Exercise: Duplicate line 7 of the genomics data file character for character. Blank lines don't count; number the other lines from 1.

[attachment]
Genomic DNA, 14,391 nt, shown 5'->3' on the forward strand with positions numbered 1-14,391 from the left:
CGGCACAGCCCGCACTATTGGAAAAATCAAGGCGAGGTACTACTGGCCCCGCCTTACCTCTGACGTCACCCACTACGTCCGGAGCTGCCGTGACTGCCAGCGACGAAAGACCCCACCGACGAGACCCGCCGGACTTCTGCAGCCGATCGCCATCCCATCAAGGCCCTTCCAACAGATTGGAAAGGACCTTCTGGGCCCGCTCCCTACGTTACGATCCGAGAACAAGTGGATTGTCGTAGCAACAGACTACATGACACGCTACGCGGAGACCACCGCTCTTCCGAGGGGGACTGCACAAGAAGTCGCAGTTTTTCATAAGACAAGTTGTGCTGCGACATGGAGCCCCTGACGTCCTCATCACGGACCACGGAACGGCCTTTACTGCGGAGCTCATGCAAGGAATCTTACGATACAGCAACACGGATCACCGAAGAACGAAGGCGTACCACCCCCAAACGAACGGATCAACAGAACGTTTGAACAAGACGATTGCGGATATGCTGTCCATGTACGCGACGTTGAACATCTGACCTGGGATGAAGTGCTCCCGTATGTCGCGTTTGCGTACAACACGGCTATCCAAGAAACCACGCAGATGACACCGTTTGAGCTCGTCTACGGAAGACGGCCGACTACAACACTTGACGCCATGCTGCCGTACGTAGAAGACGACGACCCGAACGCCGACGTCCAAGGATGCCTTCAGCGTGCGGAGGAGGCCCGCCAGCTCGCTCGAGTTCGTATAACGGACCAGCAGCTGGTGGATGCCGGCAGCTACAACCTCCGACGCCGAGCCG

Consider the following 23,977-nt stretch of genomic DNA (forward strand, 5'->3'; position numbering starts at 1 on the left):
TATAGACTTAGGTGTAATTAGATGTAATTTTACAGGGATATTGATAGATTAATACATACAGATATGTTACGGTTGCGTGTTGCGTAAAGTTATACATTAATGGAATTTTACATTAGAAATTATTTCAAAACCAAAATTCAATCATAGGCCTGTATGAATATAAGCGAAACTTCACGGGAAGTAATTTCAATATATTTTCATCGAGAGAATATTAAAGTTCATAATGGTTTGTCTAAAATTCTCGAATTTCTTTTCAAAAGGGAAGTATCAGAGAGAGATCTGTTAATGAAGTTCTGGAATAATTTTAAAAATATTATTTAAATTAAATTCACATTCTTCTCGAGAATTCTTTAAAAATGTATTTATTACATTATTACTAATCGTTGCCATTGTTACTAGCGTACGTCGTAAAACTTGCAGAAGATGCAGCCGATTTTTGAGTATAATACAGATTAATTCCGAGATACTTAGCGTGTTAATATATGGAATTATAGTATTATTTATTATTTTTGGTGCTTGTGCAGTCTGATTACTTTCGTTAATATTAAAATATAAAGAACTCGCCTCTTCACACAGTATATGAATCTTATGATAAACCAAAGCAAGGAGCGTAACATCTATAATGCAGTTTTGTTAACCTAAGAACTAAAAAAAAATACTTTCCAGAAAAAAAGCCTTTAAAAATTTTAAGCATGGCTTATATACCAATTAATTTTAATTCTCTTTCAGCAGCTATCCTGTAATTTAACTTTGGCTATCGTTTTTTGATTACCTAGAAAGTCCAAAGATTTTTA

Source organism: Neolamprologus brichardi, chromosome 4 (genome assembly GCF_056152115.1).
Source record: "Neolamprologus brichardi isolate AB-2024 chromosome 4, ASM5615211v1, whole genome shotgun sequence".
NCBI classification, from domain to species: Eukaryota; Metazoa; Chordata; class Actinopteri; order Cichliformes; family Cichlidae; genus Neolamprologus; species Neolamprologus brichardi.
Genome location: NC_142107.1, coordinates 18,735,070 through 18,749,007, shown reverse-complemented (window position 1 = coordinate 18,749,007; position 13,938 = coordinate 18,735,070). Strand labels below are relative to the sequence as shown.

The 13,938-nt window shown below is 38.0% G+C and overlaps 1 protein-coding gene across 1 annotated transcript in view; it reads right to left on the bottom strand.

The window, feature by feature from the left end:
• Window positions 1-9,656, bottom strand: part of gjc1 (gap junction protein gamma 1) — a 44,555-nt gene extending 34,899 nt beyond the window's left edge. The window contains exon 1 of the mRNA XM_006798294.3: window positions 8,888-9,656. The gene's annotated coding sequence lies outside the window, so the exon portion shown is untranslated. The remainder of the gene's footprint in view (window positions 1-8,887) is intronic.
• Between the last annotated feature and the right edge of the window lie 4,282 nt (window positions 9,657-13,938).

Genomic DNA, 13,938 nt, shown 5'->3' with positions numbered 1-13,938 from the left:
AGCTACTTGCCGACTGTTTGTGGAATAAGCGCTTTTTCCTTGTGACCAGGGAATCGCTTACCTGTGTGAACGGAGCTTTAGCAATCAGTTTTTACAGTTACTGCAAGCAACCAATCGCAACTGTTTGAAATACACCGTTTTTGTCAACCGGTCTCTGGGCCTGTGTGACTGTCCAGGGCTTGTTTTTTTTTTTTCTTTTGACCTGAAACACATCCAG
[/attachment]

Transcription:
NCBI classification, from domain to species: Eukaryota; Metazoa; Chordata; class Actinopteri; order Cichliformes; family Cichlidae; genus Neolamprologus; species Neolamprologus brichardi.